MILLEDGEVILLE — Baldwin High School’s 2013 graduation rate increased by 2 percent compared to the previous year — from 62.8 percent in 2012 to 64.8 percent in 2013, according to results released this week.
“Since there was a change in the calculations, we’re excited we’re continuing to improve and increase the graduation rate,” said Dr. Jessica Swain, principal of Baldwin High School. “We will continue to look forward to continued growth in our graduation rate. We will continue to evaluate our programs we have here and our practices in terms of our instruction so we get the performance we want.”
Earlier this week, state officials released the statewide public high school graduation rates which increased in Georgia by nearly 2 percentage points over the previous year — from 69.7 percent in 2012 to 71.5 percent in 2013 — and more than 4 percentage points from 2011 (67.5 percent).
“We want every student here to have the opportunity to graduate,” Swain said. “Any improvement is welcomed and embraced, but we look at it as a step to the top.”
The four-year adjusted cohort graduation rate defines the cohort based on when a student first becomes a freshman. The rate is calculated using the number of students who graduate within four years and includes adjustments for student transfers. This is the third year Georgia has calculated the graduation rate using the adjusted cohort rate formula.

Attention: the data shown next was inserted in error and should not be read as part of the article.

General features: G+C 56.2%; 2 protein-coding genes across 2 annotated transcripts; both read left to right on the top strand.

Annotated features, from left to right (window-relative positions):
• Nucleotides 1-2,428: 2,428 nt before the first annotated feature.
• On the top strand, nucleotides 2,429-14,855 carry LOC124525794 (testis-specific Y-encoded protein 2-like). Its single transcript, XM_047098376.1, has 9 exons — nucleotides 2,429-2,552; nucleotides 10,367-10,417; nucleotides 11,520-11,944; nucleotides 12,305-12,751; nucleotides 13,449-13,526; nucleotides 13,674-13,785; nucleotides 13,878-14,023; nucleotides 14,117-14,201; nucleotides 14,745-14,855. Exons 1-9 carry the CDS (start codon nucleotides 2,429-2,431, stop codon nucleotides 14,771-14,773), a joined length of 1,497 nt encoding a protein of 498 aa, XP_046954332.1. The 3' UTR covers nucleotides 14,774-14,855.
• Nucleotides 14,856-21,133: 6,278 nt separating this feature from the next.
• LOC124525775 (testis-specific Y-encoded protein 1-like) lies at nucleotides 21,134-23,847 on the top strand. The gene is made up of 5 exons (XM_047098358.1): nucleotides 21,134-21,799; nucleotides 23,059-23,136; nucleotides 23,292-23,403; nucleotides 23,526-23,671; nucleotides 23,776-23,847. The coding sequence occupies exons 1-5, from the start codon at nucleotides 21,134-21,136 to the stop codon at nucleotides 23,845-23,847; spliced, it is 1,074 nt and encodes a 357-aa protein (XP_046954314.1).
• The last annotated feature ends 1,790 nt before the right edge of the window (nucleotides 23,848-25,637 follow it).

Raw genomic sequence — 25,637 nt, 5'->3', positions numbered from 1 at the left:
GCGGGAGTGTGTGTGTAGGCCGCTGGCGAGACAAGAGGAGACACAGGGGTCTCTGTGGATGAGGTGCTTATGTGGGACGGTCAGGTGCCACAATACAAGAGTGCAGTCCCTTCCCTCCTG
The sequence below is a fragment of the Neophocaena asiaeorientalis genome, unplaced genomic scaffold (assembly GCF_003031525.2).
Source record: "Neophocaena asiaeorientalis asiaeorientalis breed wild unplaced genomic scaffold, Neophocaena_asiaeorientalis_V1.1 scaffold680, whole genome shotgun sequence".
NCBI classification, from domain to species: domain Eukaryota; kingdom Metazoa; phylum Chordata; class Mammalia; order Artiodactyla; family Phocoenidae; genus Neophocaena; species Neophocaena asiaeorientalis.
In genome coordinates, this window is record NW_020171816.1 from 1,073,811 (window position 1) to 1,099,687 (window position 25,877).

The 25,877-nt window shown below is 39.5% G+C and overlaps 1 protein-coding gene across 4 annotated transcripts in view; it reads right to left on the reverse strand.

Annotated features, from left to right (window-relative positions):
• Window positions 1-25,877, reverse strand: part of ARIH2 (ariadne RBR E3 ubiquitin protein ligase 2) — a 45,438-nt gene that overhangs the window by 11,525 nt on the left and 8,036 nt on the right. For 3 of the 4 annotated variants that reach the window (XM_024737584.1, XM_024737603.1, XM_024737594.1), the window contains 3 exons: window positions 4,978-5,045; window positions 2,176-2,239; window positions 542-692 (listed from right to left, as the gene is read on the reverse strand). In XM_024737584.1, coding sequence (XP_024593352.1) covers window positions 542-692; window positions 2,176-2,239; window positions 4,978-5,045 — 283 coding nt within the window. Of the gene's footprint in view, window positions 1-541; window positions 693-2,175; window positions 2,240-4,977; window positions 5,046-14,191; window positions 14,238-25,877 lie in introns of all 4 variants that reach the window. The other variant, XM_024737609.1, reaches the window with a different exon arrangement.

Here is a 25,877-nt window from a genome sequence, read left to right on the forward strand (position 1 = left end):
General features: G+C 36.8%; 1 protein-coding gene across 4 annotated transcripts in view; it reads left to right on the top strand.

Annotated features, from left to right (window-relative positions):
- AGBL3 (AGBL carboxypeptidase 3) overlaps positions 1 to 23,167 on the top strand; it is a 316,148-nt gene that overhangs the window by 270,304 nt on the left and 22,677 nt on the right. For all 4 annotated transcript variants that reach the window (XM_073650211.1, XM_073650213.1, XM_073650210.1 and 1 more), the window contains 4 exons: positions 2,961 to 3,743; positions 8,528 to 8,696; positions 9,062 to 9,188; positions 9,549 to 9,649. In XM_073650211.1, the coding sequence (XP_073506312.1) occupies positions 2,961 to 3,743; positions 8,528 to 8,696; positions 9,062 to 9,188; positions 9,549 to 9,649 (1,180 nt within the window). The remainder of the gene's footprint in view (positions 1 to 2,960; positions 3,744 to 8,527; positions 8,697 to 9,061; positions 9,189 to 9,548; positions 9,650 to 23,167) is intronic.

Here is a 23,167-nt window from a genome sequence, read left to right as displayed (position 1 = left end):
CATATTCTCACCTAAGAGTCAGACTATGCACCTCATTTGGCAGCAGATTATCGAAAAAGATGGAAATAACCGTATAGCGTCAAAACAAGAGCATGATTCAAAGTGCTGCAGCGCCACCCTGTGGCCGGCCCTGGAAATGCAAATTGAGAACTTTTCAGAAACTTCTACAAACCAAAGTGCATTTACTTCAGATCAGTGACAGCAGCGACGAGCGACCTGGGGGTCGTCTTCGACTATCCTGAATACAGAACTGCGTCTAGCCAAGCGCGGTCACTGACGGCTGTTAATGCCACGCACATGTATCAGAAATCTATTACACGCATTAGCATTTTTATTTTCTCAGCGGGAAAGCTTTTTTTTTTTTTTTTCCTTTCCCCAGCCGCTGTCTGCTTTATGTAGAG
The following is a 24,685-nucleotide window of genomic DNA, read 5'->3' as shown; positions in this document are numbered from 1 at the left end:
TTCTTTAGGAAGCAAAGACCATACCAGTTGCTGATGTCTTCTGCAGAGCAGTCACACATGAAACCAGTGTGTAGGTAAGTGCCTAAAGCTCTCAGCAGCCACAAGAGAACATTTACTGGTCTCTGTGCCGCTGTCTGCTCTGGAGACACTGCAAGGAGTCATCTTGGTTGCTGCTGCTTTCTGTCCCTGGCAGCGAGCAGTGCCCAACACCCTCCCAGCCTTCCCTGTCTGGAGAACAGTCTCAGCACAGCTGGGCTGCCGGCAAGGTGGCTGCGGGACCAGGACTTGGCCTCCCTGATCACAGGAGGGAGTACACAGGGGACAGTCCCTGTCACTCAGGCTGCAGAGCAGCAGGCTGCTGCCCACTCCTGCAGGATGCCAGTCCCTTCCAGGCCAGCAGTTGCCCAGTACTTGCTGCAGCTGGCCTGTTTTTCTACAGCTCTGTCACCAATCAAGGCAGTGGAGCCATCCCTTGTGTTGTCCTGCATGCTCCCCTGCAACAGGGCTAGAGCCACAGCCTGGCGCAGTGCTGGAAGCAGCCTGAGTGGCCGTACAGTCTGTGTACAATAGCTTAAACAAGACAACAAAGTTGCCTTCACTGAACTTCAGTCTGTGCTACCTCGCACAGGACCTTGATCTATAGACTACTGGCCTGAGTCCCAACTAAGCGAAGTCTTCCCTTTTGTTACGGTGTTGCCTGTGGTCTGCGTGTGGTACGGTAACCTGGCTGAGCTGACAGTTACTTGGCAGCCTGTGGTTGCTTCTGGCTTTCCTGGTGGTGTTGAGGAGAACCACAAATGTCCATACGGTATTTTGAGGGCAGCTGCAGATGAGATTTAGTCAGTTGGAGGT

In contrast, Georgia’s former graduation rate calculation defined the cohort upon graduation, which may have included students who took more than four years to graduate from high school.
The U.S. Department of Education requires all 50 states to use the cohort rate to calculate graduates.
“We continue to work with students to make sure they stay on task to be successful as possible,” Swain said. “It was a well-rounded by everyone for the sole purpose of making sure students are successful, and that has helped us increase our graduation rate.”
The current senior class is the last group required to take and pass content areas of the graduation test or pass an equivalent content area on the End-of-Course Tests.
In order earn a high school diploma next year, seniors must pass all of their courses and the writing portion of the Georgia High School Graduation Test. Students are not required to pass the EOCT.
“We’re working diligently as possible to make sure students pass and meet the requirements,” Swain said. “The [EOCT] will still be administered and will be the final exam for certain subjects. Our ultimate goal is for students to pass the course and pass the tests.”
Starting this school year, a new 50-minute instructional focus period is implemented during the regular school day for students in need of remediation or assistance in particular subject areas. Students in grades 9 through 12 are given the opportunity to focus on their individual learning needs as a way to boost student achievement, decrease failures and promote graduation on time.
“The instructional focus period does not impact the 2012-2013 graduation rate,” Swain said. “Our goal is to see this as another piece that’s going to help our students move forward and be successful. Hopefully it will be one of the many things that contribute to next year’s graduation rate. We’re trying to reach 100 percent.”
For more information about the cohort high school graduation rate, visit www.doe.k12.ga.us.